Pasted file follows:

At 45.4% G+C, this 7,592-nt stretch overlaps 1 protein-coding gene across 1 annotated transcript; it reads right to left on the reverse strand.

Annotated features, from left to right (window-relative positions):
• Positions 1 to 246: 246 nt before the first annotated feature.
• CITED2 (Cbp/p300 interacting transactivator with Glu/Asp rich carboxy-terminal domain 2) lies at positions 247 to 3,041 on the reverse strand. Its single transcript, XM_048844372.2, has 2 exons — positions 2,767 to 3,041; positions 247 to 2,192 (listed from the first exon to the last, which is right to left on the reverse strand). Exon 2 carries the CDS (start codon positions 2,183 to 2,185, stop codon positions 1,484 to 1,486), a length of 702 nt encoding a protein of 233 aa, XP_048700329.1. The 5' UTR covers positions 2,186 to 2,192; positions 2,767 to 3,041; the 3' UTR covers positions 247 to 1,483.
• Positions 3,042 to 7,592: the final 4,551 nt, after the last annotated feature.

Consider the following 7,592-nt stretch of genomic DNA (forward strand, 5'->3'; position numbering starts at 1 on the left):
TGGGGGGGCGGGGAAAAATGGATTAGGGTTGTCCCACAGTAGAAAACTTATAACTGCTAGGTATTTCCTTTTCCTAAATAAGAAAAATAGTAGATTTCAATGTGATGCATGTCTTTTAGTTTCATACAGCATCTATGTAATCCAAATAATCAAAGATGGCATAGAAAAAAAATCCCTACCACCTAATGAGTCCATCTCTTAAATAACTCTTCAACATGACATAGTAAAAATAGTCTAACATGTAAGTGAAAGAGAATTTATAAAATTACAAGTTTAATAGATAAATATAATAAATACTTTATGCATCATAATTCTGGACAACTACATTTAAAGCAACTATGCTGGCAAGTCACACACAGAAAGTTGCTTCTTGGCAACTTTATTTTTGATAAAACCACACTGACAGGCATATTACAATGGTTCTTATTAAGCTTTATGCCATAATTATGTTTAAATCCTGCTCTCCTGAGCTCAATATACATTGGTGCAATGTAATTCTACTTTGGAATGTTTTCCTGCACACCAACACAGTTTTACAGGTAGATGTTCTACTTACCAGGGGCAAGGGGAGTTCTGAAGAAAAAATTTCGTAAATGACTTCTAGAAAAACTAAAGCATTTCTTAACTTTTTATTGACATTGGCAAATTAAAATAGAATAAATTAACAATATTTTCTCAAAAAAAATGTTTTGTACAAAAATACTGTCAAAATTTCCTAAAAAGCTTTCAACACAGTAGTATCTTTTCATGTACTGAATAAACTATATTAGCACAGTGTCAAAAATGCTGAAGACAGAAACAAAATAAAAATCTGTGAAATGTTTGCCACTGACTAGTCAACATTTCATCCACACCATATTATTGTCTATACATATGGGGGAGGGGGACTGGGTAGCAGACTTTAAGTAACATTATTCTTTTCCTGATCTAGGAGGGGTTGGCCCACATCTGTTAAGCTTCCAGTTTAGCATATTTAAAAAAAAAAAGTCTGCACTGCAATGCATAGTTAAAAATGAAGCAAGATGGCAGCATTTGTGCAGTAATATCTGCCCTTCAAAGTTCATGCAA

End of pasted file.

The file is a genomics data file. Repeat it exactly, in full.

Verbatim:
At 45.4% G+C, this 7,592-nt stretch overlaps 1 protein-coding gene across 1 annotated transcript; it reads right to left on the reverse strand.

Annotated features, from left to right (window-relative positions):
• Positions 1 to 246: 246 nt before the first annotated feature.
• CITED2 (Cbp/p300 interacting transactivator with Glu/Asp rich carboxy-terminal domain 2) lies at positions 247 to 3,041 on the reverse strand. Its single transcript, XM_048844372.2, has 2 exons — positions 2,767 to 3,041; positions 247 to 2,192 (listed from the first exon to the last, which is right to left on the reverse strand). Exon 2 carries the CDS (start codon positions 2,183 to 2,185, stop codon positions 1,484 to 1,486), a length of 702 nt encoding a protein of 233 aa, XP_048700329.1. The 5' UTR covers positions 2,186 to 2,192; positions 2,767 to 3,041; the 3' UTR covers positions 247 to 1,483.
• Positions 3,042 to 7,592: the final 4,551 nt, after the last annotated feature.

Consider the following 7,592-nt stretch of genomic DNA (forward strand, 5'->3'; position numbering starts at 1 on the left):
TGGGGGGGCGGGGAAAAATGGATTAGGGTTGTCCCACAGTAGAAAACTTATAACTGCTAGGTATTTCCTTTTCCTAAATAAGAAAAATAGTAGATTTCAATGTGATGCATGTCTTTTAGTTTCATACAGCATCTATGTAATCCAAATAATCAAAGATGGCATAGAAAAAAAATCCCTACCACCTAATGAGTCCATCTCTTAAATAACTCTTCAACATGACATAGTAAAAATAGTCTAACATGTAAGTGAAAGAGAATTTATAAAATTACAAGTTTAATAGATAAATATAATAAATACTTTATGCATCATAATTCTGGACAACTACATTTAAAGCAACTATGCTGGCAAGTCACACACAGAAAGTTGCTTCTTGGCAACTTTATTTTTGATAAAACCACACTGACAGGCATATTACAATGGTTCTTATTAAGCTTTATGCCATAATTATGTTTAAATCCTGCTCTCCTGAGCTCAATATACATTGGTGCAATGTAATTCTACTTTGGAATGTTTTCCTGCACACCAACACAGTTTTACAGGTAGATGTTCTACTTACCAGGGGCAAGGGGAGTTCTGAAGAAAAAATTTCGTAAATGACTTCTAGAAAAACTAAAGCATTTCTTAACTTTTTATTGACATTGGCAAATTAAAATAGAATAAATTAACAATATTTTCTCAAAAAAAATGTTTTGTACAAAAATACTGTCAAAATTTCCTAAAAAGCTTTCAACACAGTAGTATCTTTTCATGTACTGAATAAACTATATTAGCACAGTGTCAAAAATGCTGAAGACAGAAACAAAATAAAAATCTGTGAAATGTTTGCCACTGACTAGTCAACATTTCATCCACACCATATTATTGTCTATACATATGGGGGAGGGGGACTGGGTAGCAGACTTTAAGTAACATTATTCTTTTCCTGATCTAGGAGGGGTTGGCCCACATCTGTTAAGCTTCCAGTTTAGCATATTTAAAAAAAAAAAGTCTGCACTGCAATGCATAGTTAAAAATGAAGCAAGATGGCAGCATTTGTGCAGTAATATCTGCCCTTCAAAGTTCATGCAA